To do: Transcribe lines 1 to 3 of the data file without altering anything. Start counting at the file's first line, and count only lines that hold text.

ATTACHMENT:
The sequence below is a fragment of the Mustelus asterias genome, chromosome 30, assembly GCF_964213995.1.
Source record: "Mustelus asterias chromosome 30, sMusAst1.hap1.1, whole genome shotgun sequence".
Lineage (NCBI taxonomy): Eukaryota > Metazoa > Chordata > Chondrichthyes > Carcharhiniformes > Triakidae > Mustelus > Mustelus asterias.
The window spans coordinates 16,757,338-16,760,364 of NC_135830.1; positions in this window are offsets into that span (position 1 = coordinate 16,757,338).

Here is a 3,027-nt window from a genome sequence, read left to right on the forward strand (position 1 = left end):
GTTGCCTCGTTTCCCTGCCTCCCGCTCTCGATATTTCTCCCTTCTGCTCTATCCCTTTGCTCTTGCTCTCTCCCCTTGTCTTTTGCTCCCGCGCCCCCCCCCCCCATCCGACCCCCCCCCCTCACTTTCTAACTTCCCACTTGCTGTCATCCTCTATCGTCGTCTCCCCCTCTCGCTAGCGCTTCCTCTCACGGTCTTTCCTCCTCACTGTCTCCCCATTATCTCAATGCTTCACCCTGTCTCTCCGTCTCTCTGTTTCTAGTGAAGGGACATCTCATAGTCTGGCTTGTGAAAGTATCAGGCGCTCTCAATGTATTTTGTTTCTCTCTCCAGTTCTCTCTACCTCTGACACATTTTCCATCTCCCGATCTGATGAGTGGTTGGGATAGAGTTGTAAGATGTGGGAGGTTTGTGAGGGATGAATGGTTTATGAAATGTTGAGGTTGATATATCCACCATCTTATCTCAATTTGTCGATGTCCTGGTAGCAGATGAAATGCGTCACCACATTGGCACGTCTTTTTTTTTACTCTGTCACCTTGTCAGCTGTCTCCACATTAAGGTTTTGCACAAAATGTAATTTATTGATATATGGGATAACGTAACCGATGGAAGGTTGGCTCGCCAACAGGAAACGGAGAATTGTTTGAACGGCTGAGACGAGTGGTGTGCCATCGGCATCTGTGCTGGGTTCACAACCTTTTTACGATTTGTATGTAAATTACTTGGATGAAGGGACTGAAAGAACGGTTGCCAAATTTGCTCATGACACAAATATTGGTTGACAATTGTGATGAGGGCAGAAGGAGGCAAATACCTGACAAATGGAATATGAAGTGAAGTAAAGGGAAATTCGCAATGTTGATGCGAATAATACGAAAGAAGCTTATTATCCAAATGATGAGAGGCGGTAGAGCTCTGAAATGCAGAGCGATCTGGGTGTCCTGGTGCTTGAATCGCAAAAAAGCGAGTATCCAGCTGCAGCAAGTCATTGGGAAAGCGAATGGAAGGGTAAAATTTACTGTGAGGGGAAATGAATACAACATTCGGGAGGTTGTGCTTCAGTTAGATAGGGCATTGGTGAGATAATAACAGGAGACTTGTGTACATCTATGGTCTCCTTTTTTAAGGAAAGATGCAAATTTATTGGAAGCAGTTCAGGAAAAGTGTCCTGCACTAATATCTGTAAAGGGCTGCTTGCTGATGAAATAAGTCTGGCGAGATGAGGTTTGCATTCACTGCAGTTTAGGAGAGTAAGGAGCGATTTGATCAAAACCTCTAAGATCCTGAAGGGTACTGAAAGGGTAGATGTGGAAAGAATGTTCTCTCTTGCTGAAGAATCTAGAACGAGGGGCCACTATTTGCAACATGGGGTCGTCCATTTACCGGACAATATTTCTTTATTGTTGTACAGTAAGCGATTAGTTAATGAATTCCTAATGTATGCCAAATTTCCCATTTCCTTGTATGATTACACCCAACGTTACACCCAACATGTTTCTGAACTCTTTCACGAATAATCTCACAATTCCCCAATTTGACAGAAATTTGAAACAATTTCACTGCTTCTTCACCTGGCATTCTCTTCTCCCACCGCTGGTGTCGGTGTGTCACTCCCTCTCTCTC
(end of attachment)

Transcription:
The sequence below is a fragment of the Mustelus asterias genome, chromosome 30, assembly GCF_964213995.1.
Source record: "Mustelus asterias chromosome 30, sMusAst1.hap1.1, whole genome shotgun sequence".
Lineage (NCBI taxonomy): Eukaryota > Metazoa > Chordata > Chondrichthyes > Carcharhiniformes > Triakidae > Mustelus > Mustelus asterias.